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Star comment: Homing in on housing dilemma

By Shropshire Star | Opinions | Published:

Ten thousand additional homes are set to be built in Shropshire by 2036.

At a rate of 500 new properties per annum, that’s a huge undertaking.

Some of those homes could even be built on green belt land, which has been included in a county development plan. Many will be concerned.

The issue of affordable housing has been on the agenda since the start of the Millennium. At times it seems there has been little progress in addressing the matter. We are no nearer to finding the solution.

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Young people have less chance than their forebears of being able to afford a home. Wages have not increased at the same rate as property prices, making affordability an unresolved problem. And as the stock of social housing fails to keep pace with demand, the issue of too few homes continues to blight the lives of many.

There are too few homes in the social housing pool and too few affordable homes in the private sector. It is clear the supply needs to be increased.

Yet that must not be at all costs. Shropshire and Mid Wales are remarkably beautiful and the countryside must be developed sympathetically, not bespoiled. All efforts must be made to identify and utilise brown field sites before encroaching into the green belt.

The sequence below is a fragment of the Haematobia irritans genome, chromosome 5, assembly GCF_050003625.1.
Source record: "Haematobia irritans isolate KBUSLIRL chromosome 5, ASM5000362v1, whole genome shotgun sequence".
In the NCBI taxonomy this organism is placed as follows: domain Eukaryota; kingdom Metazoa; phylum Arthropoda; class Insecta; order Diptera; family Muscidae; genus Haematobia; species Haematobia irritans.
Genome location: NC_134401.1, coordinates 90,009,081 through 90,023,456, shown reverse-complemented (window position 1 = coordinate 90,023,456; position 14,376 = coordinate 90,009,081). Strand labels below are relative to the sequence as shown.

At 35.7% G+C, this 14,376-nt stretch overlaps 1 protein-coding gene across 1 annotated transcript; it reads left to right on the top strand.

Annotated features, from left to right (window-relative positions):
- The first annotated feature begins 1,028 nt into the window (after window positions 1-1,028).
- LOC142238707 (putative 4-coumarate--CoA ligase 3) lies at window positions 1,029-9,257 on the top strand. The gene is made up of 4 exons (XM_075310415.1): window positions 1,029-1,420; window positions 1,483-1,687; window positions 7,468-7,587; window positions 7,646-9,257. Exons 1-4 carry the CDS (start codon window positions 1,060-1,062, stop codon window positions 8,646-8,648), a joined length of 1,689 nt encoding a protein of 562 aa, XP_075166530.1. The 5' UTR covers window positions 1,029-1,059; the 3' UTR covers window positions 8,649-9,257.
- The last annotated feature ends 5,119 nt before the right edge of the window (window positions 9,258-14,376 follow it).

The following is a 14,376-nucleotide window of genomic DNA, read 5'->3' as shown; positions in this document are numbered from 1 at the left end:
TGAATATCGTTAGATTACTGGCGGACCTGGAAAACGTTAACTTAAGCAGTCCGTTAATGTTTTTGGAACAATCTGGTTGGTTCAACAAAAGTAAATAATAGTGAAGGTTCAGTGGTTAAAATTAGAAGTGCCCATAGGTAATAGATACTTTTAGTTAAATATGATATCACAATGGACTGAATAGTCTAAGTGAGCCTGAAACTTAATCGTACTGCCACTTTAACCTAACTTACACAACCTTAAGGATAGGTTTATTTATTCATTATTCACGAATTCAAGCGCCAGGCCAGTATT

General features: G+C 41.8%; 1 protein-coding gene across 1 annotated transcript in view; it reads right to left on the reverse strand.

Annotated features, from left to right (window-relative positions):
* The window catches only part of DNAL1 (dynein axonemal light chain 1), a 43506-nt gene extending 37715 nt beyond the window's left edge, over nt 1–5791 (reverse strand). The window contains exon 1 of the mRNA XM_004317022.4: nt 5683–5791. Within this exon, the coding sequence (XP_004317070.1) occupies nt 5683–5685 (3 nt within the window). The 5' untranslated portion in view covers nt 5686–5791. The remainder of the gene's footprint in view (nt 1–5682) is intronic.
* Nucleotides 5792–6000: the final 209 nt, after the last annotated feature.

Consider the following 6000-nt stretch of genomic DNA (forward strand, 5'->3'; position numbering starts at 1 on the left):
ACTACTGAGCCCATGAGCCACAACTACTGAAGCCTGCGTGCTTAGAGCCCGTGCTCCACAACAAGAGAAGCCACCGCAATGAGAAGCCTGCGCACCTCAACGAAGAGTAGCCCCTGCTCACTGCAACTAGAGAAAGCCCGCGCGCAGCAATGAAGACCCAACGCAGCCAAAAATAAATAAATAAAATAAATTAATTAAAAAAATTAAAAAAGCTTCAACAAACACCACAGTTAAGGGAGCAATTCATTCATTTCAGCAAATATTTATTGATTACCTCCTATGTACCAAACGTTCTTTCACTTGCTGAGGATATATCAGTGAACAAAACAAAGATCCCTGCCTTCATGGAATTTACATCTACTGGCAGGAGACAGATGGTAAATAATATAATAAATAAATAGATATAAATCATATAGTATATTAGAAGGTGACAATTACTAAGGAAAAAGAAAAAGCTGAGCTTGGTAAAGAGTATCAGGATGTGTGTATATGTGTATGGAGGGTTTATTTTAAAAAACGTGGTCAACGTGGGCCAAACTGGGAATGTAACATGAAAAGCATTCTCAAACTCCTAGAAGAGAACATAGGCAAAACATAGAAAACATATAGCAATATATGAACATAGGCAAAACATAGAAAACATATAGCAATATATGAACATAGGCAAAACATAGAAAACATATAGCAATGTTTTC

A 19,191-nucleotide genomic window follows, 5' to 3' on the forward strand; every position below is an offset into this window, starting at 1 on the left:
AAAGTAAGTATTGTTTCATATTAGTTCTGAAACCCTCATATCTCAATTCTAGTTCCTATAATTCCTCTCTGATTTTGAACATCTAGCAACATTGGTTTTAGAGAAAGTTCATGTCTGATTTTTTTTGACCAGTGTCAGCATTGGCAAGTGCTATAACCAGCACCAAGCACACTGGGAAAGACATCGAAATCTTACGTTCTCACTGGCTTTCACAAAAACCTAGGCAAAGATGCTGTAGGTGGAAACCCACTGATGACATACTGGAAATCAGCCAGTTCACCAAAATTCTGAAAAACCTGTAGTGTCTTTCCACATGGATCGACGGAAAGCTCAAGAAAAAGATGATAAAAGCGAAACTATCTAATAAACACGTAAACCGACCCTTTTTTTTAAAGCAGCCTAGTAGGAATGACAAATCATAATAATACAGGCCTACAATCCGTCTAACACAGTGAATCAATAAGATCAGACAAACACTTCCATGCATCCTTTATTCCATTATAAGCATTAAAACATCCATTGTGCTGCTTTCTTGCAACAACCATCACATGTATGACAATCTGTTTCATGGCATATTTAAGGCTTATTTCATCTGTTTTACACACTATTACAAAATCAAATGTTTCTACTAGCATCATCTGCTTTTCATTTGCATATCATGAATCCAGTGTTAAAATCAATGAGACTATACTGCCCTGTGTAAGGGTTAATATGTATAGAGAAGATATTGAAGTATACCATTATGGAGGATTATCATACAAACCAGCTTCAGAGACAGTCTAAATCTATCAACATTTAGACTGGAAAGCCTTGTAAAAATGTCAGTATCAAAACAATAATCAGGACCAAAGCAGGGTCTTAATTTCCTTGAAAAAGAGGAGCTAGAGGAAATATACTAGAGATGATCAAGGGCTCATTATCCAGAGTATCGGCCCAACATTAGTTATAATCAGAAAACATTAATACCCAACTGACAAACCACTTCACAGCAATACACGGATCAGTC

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And where it becomes absolutely necessary to develop parts of our green and pleasant land, it must be done so with the greatest sensitivity.

We must not end up in a situation whereby the very things that make Shropshire and Mid Wales so beautiful are destroyed as part of a headlong rush to create new dwellings.

There will be advocates on both sides of the debate. Some will resist development on the grounds that pleasant areas will be built upon. Those who campaign in such a fashion ought not to be accused of NIMBY-ism. They have a right to make their voice heard.

However, those on the flip side will point to the needs of local residents who need homes and local businesses who need workers. The aspirations of a new generation of young adults must be factored into the equation. The region cannot afford to lose its bright young things to larger cities and suburban areas.

Compromise must be found on both sides as we accept the need to build more homes but earmark them for areas that cause the least collateral damage.

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